32 Books in 32 Days – Day 30: I Go to America

Each day leading up to the April 17 announcement of the 22nd Annual Minnesota Book Awards, we highlight one of the thirty-two finalists. Today, we feature


General Nonfiction Finalist,
I Go to America: Swedish American Women and the Life of Mina Anderson
Joy K. Lintelman


An excerpt from I Go to America: Swedish American Women and the Life of Mina Anderson:

Thus Mina, like thousands of other young Swedish women of her time, decided to emigrate to America. Given women’s social and economic status in nineteenth-and early twentieth-century Sweden, the decision made by these women is not difficult to understand. An eighteen-year-old Swedish woman in 1907 succinctly summed up the feelings of quite a few young Swedish women when she told an interviewer she was emigrating because there “was no future and that was why she wanted out.” It was in America that many Swedish women saw the opportunity for a better future. As one Swedish doctor observed in 1909, the United States attracted female immigrants when they heard they could “have more time off, have nice clothes, [and] be respected and noticed.” When the opportunity to obtain passage to America presented itself, Mina and many others like her embraced it as an offer they could not refuse.

I Go to America traces the story of writer Mina Anderson, who emigrated from Sweden to Wisconsin and then to the Twin Cities where she worked as a domestic servant. It explores her move to rural Mille Lacs County, where she and her husband worked a farm, raised seven children, and contributed widely to rural Swedish community life through her poetry, fiction, and letters to Swedish American newspapers.


Joy K. Lintelman is a professor of history at Concordia College in Moorhead. Her areas of research include Swedish immigration history and women’s history. A Fulbright Scholar, she has lived and traveled in Sweden.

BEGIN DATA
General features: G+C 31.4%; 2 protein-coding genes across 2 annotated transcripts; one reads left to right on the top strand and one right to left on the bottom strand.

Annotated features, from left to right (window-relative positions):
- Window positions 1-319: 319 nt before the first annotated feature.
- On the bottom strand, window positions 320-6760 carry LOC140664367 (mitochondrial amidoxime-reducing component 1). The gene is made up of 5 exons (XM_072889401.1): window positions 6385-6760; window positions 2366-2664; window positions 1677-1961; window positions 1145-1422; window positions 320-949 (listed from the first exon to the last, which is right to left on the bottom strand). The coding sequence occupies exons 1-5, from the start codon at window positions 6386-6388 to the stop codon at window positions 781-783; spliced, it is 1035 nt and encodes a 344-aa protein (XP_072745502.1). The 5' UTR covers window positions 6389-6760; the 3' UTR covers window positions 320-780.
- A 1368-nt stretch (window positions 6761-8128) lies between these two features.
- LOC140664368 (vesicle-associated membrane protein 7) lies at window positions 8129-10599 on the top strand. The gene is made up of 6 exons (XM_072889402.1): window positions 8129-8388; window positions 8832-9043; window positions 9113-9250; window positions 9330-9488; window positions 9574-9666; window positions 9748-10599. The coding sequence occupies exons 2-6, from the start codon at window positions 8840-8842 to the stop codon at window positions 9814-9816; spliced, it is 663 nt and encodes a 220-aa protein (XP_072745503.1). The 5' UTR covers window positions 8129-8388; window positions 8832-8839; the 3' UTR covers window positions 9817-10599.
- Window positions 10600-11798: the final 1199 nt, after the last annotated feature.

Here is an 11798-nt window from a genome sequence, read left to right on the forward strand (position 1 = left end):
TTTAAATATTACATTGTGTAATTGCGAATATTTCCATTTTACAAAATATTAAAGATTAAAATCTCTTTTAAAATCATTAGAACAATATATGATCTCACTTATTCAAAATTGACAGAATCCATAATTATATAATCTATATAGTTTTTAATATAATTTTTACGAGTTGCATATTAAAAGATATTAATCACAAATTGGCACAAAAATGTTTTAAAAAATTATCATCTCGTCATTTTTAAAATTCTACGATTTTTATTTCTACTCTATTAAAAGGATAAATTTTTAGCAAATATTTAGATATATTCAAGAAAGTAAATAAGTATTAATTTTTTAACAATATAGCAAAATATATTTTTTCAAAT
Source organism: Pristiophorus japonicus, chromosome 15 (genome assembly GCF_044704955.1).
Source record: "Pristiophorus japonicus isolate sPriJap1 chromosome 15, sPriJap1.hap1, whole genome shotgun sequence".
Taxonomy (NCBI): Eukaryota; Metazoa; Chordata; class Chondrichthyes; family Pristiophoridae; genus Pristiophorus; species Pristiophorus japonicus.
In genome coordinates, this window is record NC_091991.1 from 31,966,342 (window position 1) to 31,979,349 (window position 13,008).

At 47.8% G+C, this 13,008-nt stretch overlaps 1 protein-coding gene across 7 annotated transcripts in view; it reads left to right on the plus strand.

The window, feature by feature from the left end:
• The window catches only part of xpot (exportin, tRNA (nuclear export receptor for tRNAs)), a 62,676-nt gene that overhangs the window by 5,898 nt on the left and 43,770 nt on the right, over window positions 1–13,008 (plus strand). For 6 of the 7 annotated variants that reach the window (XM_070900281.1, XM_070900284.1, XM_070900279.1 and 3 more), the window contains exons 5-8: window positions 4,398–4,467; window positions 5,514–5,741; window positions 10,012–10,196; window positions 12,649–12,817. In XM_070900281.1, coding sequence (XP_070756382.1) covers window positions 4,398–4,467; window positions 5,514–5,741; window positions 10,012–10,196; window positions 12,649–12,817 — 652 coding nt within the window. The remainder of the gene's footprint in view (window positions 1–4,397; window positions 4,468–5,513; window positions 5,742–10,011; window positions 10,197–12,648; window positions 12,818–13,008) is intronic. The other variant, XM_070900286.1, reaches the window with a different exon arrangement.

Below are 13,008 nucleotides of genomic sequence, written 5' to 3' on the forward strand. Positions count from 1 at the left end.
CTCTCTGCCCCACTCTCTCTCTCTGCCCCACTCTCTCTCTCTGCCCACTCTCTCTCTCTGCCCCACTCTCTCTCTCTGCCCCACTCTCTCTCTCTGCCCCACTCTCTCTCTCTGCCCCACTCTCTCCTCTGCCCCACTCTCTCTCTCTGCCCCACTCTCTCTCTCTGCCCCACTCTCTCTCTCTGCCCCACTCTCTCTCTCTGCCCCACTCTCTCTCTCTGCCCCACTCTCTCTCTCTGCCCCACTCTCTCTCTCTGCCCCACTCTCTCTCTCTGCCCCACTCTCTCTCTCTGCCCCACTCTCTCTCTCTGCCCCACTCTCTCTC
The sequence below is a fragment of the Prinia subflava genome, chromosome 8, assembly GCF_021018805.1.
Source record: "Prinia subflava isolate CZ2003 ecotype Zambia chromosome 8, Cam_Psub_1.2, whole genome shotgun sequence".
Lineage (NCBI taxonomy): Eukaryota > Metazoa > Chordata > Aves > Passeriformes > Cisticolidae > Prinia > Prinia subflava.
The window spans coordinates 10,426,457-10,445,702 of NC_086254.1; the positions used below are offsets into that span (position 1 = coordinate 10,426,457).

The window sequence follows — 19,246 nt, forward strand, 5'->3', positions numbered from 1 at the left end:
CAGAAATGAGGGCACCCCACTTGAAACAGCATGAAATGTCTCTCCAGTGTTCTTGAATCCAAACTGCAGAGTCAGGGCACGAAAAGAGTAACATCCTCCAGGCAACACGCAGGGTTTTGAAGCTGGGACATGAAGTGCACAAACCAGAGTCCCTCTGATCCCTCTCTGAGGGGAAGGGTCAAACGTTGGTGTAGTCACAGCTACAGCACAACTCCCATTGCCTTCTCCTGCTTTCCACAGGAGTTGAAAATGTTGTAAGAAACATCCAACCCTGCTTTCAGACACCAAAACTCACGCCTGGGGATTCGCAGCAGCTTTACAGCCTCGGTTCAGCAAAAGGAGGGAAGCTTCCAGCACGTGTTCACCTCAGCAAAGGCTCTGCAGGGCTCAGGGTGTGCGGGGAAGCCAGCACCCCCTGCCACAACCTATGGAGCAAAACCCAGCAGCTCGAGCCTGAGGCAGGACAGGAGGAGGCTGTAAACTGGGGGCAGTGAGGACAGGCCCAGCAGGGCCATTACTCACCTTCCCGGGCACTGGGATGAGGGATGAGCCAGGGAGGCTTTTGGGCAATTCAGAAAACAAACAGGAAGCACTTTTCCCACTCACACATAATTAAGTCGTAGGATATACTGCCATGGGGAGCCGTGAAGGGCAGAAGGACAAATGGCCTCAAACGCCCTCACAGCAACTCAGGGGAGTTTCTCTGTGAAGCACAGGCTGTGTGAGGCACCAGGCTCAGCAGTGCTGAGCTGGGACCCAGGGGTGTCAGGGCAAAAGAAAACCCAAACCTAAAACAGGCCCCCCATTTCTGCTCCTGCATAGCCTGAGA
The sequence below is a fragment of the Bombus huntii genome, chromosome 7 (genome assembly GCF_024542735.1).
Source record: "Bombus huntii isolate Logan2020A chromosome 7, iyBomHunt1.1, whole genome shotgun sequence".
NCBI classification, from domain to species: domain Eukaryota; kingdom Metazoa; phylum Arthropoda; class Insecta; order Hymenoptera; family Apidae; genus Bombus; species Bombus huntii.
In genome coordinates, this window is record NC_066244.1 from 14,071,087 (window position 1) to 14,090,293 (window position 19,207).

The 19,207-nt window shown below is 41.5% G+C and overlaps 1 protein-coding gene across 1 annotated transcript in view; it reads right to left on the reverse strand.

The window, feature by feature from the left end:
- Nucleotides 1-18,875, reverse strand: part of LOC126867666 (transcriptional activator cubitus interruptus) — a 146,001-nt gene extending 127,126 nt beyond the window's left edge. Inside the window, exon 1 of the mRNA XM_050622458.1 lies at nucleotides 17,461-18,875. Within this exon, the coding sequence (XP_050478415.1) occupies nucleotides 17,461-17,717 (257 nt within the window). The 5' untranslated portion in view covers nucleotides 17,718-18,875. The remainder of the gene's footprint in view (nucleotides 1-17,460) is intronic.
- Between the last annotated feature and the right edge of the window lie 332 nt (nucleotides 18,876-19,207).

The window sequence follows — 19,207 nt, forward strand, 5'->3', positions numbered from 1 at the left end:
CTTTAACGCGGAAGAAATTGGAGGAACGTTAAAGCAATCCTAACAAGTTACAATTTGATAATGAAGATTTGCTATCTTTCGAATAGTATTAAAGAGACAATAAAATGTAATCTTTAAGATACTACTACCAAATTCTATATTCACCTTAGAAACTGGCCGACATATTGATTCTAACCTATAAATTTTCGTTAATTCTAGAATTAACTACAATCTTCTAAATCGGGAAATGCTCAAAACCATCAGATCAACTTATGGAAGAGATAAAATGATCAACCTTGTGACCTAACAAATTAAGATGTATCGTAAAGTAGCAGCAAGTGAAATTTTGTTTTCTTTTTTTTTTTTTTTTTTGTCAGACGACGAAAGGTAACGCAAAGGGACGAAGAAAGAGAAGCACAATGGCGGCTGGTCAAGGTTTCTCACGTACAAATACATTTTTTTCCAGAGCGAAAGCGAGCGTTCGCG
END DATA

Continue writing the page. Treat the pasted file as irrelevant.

“Well-researched, thoughtfully compiled, engagingly written. Historical information informatively contextualizes excerpts from Mina’s journal in each themed chapter. A model format and narrative structure for local immigrant history.” – Minnesota Book Awards Judge

 “The immigrant experience is still our great American epic. Its hero has a million faces, and this one is female and Swedish. I Go to America is a part of this collective history at its best, told in an immigrant’s own words, accompanied by a thoughtful and carefully researched text, then laced with photographs that offer fascinating visual images of immigrant women becoming Americans. Joy Lintelman has given us a gripping account of how Swedish women made their epic journey to America and how they fared once they arrived.” – Joan Jensen, Professor Emerita of Women’s History, New Mexico State University, Las Cruces

“Joy Lintelman is the authority on the lives of Swedish-American women. In I Go to America, she allows her female characters to tell their stories of everyday life in their own words, by nature personal, experiential, and emotive. Beautifully conceived and illustrated, this fine contribution to ethnic, women’s, and Minnesota history will appeal to a wide range of readers.” – Philip J. Anderson, President of the Swedish-American historical Society and Professor of Church History at North Park Theological Seminary


Award winners will be announced at the sold out 22nd Annual Minnesota Book Awards Gala on Saturday, April 17, at the Crowne Plaza Hotel, in downtown Saint Paul. The opening reception begins at 6:30 p.m.; followed by the awards ceremony at 8 p.m. If you wish to be placed on a waiting list should additional seats become available, please call us at 651-222-3242.

If you missed out on tickets, be among the first to hear about the winners! Follow us on Twitter as we tweet live from the gala on Saturday night.

Have you read I Go to America? What are your thoughts? We welcome your comments!



Tagged with: , , , , , , , , ,
Posted in Uncategorized

Leave a Reply

Fill in your details below or click an icon to log in:

WordPress.com Logo

You are commenting using your WordPress.com account. Log Out /  Change )

Google photo

You are commenting using your Google account. Log Out /  Change )

Twitter picture

You are commenting using your Twitter account. Log Out /  Change )

Facebook photo

You are commenting using your Facebook account. Log Out /  Change )

Connecting to %s

%d bloggers like this: